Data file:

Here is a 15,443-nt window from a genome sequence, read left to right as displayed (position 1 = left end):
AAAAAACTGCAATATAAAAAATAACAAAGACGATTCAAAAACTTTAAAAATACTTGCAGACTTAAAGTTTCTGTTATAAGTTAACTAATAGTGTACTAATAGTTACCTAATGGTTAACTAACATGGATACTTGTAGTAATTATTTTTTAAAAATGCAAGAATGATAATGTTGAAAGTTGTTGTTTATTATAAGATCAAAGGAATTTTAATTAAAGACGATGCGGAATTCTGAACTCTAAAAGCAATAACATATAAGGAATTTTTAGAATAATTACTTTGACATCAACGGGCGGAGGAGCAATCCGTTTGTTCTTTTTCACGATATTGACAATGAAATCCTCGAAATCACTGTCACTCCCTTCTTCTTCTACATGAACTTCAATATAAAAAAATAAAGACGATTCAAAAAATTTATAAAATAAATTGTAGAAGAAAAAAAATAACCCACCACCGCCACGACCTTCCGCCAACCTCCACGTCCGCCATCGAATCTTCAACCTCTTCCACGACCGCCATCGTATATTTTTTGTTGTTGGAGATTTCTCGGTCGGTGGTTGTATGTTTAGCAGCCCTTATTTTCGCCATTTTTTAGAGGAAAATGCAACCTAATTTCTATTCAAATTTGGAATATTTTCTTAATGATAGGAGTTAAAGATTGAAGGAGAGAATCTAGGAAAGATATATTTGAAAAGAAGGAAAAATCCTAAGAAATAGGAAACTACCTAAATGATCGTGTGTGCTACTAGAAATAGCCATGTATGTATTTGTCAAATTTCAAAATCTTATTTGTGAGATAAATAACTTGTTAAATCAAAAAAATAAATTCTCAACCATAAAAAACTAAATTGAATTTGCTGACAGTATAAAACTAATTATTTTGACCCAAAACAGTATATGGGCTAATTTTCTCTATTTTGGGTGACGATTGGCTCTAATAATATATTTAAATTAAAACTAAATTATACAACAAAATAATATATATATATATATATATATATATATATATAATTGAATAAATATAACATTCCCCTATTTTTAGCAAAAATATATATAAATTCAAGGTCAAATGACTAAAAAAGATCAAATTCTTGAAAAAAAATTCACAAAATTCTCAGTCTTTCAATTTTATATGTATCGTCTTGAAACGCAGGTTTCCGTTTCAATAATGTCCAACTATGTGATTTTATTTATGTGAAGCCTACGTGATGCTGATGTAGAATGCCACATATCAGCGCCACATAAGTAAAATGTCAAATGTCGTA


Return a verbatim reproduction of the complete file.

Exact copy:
Here is a 15,443-nt window from a genome sequence, read left to right as displayed (position 1 = left end):
AAAAAACTGCAATATAAAAAATAACAAAGACGATTCAAAAACTTTAAAAATACTTGCAGACTTAAAGTTTCTGTTATAAGTTAACTAATAGTGTACTAATAGTTACCTAATGGTTAACTAACATGGATACTTGTAGTAATTATTTTTTAAAAATGCAAGAATGATAATGTTGAAAGTTGTTGTTTATTATAAGATCAAAGGAATTTTAATTAAAGACGATGCGGAATTCTGAACTCTAAAAGCAATAACATATAAGGAATTTTTAGAATAATTACTTTGACATCAACGGGCGGAGGAGCAATCCGTTTGTTCTTTTTCACGATATTGACAATGAAATCCTCGAAATCACTGTCACTCCCTTCTTCTTCTACATGAACTTCAATATAAAAAAATAAAGACGATTCAAAAAATTTATAAAATAAATTGTAGAAGAAAAAAAATAACCCACCACCGCCACGACCTTCCGCCAACCTCCACGTCCGCCATCGAATCTTCAACCTCTTCCACGACCGCCATCGTATATTTTTTGTTGTTGGAGATTTCTCGGTCGGTGGTTGTATGTTTAGCAGCCCTTATTTTCGCCATTTTTTAGAGGAAAATGCAACCTAATTTCTATTCAAATTTGGAATATTTTCTTAATGATAGGAGTTAAAGATTGAAGGAGAGAATCTAGGAAAGATATATTTGAAAAGAAGGAAAAATCCTAAGAAATAGGAAACTACCTAAATGATCGTGTGTGCTACTAGAAATAGCCATGTATGTATTTGTCAAATTTCAAAATCTTATTTGTGAGATAAATAACTTGTTAAATCAAAAAAATAAATTCTCAACCATAAAAAACTAAATTGAATTTGCTGACAGTATAAAACTAATTATTTTGACCCAAAACAGTATATGGGCTAATTTTCTCTATTTTGGGTGACGATTGGCTCTAATAATATATTTAAATTAAAACTAAATTATACAACAAAATAATATATATATATATATATATATATATATATATAATTGAATAAATATAACATTCCCCTATTTTTAGCAAAAATATATATAAATTCAAGGTCAAATGACTAAAAAAGATCAAATTCTTGAAAAAAAATTCACAAAATTCTCAGTCTTTCAATTTTATATGTATCGTCTTGAAACGCAGGTTTCCGTTTCAATAATGTCCAACTATGTGATTTTATTTATGTGAAGCCTACGTGATGCTGATGTAGAATGCCACATATCAGCGCCACATAAGTAAAATGTCAAATGTCGTA